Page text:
• However, Rosenberg claimed that earlier in the day the employee had texted him, offering to drive him to a meeting at the Ronald Reagan Presidential House. 
    • The female employee also meets with her supervisor, informing her that Rosenberg had “creeped her out” and told her he loved her. However, the female employee asked the supervisor not to report the situation internally. 
    • During an unrelated conversation, Rosenberg informed Marques that he had conversations with the female employee over their potential companionship and that he may have misinterpreted the situation. 
    • Marques then requested that the supervisor contact the female employee and confirm that she was okay.
  • Dec. 15, 2021: Marques met with the supervisor, who confirmed that the female employee felt “weird” and that Rosenberg had already reached out to apologize.
    • The supervisor then met with Marques and informed him of the separate October meals as well as a travel list Rosenberg provided the female employee of locations he wanted to visit with her.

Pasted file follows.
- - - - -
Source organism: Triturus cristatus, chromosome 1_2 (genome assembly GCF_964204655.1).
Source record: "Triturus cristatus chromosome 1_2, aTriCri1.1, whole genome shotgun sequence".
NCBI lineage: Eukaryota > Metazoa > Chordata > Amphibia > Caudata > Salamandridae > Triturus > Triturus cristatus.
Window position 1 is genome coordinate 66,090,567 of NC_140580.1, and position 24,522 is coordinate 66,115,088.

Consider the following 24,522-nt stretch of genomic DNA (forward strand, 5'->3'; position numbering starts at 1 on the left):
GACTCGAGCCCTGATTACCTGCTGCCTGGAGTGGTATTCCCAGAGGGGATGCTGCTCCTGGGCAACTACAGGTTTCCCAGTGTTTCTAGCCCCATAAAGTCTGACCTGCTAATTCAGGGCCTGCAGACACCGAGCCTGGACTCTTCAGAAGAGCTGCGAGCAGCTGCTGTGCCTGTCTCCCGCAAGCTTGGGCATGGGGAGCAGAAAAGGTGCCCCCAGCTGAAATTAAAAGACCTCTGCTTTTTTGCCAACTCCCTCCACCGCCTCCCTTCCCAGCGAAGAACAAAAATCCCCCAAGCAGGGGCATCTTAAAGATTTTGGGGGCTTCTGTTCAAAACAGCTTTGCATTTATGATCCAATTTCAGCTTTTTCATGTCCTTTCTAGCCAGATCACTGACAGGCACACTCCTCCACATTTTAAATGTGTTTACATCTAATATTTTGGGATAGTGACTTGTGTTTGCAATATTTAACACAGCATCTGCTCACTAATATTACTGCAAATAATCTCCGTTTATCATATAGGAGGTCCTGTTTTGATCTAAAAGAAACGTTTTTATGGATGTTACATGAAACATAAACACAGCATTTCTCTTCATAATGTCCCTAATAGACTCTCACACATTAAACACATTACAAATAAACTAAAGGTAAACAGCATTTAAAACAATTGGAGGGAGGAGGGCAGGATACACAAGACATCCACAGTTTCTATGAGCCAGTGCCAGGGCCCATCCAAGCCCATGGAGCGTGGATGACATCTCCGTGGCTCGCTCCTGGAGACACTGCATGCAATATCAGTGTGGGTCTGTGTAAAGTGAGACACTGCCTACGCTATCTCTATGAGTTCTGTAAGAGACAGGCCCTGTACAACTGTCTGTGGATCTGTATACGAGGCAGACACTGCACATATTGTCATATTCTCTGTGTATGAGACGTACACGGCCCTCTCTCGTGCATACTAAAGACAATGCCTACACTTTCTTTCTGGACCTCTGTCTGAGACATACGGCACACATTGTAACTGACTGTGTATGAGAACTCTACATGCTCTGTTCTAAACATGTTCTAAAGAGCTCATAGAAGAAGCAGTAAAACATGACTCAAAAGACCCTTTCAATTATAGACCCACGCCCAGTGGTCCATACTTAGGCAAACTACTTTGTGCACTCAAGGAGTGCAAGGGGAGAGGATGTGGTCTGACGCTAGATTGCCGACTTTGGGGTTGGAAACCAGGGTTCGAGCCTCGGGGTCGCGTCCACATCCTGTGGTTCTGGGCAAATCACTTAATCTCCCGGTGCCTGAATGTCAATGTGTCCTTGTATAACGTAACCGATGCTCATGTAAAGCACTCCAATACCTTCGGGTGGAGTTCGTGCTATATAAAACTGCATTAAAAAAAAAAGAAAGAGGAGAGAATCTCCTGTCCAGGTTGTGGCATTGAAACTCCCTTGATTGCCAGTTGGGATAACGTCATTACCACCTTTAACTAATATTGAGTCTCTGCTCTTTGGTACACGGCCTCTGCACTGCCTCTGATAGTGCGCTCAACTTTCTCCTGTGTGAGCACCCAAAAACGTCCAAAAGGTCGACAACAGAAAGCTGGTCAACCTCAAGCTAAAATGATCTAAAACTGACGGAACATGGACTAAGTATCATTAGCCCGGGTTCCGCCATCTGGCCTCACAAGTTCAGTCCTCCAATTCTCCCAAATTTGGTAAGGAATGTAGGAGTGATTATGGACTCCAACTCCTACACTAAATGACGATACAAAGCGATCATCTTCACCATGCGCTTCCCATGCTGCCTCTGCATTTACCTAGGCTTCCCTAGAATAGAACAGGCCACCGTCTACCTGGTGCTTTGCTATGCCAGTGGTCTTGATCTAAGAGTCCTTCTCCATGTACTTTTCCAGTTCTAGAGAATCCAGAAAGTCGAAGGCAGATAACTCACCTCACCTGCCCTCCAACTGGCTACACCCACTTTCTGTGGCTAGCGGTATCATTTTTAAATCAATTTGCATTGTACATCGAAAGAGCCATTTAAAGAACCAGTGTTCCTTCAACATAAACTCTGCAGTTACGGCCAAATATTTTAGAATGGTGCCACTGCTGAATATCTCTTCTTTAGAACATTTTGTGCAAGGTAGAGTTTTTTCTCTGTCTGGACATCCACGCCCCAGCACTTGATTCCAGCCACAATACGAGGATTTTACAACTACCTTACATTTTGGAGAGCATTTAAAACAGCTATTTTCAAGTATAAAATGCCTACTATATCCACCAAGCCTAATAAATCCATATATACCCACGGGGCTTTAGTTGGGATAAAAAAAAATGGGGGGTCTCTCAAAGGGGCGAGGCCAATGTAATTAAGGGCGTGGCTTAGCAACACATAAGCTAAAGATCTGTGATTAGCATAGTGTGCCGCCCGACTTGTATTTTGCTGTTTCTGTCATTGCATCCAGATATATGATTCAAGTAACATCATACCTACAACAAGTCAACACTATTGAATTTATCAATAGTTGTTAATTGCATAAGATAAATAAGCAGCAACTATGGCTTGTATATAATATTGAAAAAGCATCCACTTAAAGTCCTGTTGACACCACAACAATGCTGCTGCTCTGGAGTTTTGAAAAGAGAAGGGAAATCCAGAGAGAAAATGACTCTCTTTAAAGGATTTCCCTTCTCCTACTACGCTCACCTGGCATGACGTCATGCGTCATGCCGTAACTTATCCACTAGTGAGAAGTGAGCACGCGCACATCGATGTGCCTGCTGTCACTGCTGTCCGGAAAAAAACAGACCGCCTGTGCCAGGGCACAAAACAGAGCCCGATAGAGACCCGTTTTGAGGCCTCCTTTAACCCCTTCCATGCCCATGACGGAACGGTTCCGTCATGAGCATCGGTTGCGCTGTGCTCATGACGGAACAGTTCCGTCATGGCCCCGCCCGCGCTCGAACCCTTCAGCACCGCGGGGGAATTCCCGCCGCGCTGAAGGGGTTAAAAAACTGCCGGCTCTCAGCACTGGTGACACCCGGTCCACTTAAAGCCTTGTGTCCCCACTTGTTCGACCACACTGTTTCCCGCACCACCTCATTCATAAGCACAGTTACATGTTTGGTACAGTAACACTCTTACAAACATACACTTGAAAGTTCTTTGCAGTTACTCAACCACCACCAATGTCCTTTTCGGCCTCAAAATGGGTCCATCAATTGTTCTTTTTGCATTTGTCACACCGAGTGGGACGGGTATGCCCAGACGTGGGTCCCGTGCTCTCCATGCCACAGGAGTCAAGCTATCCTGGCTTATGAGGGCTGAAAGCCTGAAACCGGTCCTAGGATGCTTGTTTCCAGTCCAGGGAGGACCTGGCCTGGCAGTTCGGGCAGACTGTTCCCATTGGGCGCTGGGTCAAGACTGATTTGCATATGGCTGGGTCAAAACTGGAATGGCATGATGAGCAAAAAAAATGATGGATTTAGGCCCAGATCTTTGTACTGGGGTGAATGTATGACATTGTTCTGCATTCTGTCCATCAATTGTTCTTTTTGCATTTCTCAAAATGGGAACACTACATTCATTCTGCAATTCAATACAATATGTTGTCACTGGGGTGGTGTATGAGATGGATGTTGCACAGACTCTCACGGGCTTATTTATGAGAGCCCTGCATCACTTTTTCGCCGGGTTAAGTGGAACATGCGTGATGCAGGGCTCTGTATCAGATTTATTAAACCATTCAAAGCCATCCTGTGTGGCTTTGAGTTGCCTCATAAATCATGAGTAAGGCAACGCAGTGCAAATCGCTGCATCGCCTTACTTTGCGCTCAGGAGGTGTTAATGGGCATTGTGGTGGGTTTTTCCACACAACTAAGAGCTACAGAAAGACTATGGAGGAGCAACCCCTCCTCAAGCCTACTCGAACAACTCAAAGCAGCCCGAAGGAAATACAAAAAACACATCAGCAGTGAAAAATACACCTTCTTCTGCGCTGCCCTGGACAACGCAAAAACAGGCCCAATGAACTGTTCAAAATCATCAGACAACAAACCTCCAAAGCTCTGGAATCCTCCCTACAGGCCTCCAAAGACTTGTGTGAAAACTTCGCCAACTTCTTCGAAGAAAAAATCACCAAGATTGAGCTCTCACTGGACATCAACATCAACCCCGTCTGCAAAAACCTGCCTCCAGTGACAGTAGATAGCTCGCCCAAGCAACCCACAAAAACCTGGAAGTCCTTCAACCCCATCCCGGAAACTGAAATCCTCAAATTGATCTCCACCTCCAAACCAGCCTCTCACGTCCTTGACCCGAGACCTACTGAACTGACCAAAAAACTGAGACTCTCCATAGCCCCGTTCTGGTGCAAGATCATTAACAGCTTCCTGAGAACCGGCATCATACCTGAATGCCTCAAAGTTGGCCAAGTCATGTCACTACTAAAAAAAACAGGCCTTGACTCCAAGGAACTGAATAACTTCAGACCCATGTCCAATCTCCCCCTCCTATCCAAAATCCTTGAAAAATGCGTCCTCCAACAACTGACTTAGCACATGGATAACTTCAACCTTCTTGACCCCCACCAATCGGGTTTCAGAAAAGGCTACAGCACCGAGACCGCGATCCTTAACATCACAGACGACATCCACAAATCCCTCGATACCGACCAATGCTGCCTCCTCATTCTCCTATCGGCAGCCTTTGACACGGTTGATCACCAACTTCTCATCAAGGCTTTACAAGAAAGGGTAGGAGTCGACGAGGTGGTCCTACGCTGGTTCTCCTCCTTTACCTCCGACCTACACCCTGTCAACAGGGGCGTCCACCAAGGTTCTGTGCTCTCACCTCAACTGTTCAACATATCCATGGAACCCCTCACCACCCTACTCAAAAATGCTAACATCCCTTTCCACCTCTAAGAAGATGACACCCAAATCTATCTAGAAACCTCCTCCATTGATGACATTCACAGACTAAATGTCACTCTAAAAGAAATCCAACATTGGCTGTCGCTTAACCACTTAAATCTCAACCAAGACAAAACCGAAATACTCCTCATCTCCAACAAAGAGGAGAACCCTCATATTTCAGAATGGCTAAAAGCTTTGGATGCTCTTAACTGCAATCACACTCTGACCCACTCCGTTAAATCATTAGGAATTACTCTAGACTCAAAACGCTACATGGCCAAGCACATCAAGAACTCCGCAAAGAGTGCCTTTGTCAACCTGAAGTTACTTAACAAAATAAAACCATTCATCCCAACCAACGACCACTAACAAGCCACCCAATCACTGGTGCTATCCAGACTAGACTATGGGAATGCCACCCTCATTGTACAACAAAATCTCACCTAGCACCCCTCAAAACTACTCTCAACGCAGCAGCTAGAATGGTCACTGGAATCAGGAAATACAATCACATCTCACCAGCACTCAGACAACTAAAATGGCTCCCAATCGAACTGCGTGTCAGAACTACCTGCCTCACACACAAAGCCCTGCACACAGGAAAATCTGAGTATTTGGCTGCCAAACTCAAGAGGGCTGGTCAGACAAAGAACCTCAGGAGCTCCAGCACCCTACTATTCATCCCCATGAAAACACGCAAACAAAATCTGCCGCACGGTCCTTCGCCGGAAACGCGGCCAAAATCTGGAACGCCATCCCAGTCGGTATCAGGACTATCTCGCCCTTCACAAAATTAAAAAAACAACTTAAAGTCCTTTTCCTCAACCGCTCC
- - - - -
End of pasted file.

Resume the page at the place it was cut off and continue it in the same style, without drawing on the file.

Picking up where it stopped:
• Marques then met with Rosenberg to express his concerns over interactions with the female employee. Rosenberg admitted his feelings for the female employee and Marques suggested Rosenberg contact the Board of Trustees Chair, Dean Colson.
    • Colson then informed Roger Tovar, the Board of Trustees Vice Chair, and Carlos Castillo, FIU’s general counsel on the situation. Castillo and Colson agreed to bring on the law firm of Isicoff Ragatz to conduct an independent investigation. 
  • Jan. 19, 2022: Colson is briefed by investigator Eric Isicoff and Castillo on the statements made by the female employee during her interview. The brief raised concerns over the seriousness of the events that transpired the previous semester. 
  • Jan. 20, 2022: Colson informed the Board of Trustees of the events and investigation, after which he called Rosenberg, stating he couldn’t see a way Rosenberg’s presidency would survive.

Following his resignation, the former president’s status is that of a tenured faculty member for the Steve J. Green School of International and Public Affairs.

Isicoff Ragatz will present the findings to the FIU Faculty Advisory Board, also known as the Human Resources team, who will review the report and give their recommended course of action. 

From there–depending on the perceived severity of the misconduct–the recommendation will either be given to the department chair, dean or provost to enact the appropriate disciplinary action.

As of now, Rosenberg’s future with FIU remains unclear.